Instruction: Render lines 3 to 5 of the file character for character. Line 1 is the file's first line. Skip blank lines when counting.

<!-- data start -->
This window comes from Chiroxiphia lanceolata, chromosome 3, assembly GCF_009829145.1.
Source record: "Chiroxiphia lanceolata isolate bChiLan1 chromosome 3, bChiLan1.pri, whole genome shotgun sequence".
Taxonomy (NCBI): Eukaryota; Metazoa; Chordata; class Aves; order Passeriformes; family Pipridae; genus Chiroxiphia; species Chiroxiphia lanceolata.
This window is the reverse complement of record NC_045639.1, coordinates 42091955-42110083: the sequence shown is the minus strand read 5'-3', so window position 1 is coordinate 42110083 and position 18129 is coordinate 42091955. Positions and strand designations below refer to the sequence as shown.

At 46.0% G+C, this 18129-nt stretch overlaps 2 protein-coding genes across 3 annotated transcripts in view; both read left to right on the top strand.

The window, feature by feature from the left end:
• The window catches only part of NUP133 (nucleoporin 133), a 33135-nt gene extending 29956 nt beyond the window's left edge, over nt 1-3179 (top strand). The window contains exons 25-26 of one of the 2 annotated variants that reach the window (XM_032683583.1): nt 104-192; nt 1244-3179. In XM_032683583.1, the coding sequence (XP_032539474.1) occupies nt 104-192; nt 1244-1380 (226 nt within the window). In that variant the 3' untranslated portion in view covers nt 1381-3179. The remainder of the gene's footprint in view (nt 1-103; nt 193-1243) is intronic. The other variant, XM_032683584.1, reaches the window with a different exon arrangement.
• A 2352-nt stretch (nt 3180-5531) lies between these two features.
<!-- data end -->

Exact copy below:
Taxonomy (NCBI): Eukaryota; Metazoa; Chordata; class Aves; order Passeriformes; family Pipridae; genus Chiroxiphia; species Chiroxiphia lanceolata.
This window is the reverse complement of record NC_045639.1, coordinates 42091955-42110083: the sequence shown is the minus strand read 5'-3', so window position 1 is coordinate 42110083 and position 18129 is coordinate 42091955. Positions and strand designations below refer to the sequence as shown.

At 46.0% G+C, this 18129-nt stretch overlaps 2 protein-coding genes across 3 annotated transcripts in view; both read left to right on the top strand.